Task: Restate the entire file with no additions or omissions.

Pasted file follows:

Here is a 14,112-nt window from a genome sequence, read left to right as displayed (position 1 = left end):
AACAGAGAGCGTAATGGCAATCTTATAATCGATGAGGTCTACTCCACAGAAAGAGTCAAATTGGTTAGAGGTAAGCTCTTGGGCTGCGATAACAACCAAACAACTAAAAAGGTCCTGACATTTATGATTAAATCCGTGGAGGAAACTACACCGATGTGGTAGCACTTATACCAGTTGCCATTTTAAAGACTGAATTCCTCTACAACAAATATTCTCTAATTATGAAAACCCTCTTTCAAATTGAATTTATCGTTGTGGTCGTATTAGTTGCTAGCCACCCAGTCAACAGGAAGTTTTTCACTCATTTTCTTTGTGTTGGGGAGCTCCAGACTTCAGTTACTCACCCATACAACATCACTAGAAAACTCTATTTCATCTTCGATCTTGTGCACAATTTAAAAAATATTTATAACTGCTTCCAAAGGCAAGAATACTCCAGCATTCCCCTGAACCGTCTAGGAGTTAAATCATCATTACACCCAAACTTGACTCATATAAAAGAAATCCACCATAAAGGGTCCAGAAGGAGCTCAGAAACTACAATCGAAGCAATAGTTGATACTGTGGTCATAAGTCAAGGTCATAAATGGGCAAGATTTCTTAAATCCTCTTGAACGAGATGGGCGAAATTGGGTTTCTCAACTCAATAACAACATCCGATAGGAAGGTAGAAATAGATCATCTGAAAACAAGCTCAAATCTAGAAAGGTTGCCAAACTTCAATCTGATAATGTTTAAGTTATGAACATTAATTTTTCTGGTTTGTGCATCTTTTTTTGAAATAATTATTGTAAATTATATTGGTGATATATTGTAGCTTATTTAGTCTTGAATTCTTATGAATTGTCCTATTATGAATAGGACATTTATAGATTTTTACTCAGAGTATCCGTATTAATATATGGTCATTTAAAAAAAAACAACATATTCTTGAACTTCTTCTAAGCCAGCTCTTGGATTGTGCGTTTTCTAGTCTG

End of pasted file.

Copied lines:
Here is a 14,112-nt window from a genome sequence, read left to right as displayed (position 1 = left end):
AACAGAGAGCGTAATGGCAATCTTATAATCGATGAGGTCTACTCCACAGAAAGAGTCAAATTGGTTAGAGGTAAGCTCTTGGGCTGCGATAACAACCAAACAACTAAAAAGGTCCTGACATTTATGATTAAATCCGTGGAGGAAACTACACCGATGTGGTAGCACTTATACCAGTTGCCATTTTAAAGACTGAATTCCTCTACAACAAATATTCTCTAATTATGAAAACCCTCTTTCAAATTGAATTTATCGTTGTGGTCGTATTAGTTGCTAGCCACCCAGTCAACAGGAAGTTTTTCACTCATTTTCTTTGTGTTGGGGAGCTCCAGACTTCAGTTACTCACCCATACAACATCACTAGAAAACTCTATTTCATCTTCGATCTTGTGCACAATTTAAAAAATATTTATAACTGCTTCCAAAGGCAAGAATACTCCAGCATTCCCCTGAACCGTCTAGGAGTTAAATCATCATTACACCCAAACTTGACTCATATAAAAGAAATCCACCATAAAGGGTCCAGAAGGAGCTCAGAAACTACAATCGAAGCAATAGTTGATACTGTGGTCATAAGTCAAGGTCATAAATGGGCAAGATTTCTTAAATCCTCTTGAACGAGATGGGCGAAATTGGGTTTCTCAACTCAATAACAACATCCGATAGGAAGGTAGAAATAGATCATCTGAAAACAAGCTCAAATCTAGAAAGGTTGCCAAACTTCAATCTGATAATGTTTAAGTTATGAACATTAATTTTTCTGGTTTGTGCATCTTTTTTTGAAATAATTATTGTAAATTATATTGGTGATATATTGTAGCTTATTTAGTCTTGAATTCTTATGAATTGTCCTATTATGAATAGGACATTTATAGATTTTTACTCAGAGTATCCGTATTAATATATGGTCATTTAAAAAAAAACAACATATTCTTGAACTTCTTCTAAGCCAGCTCTTGGATTGTGCGTTTTCTAGTCTG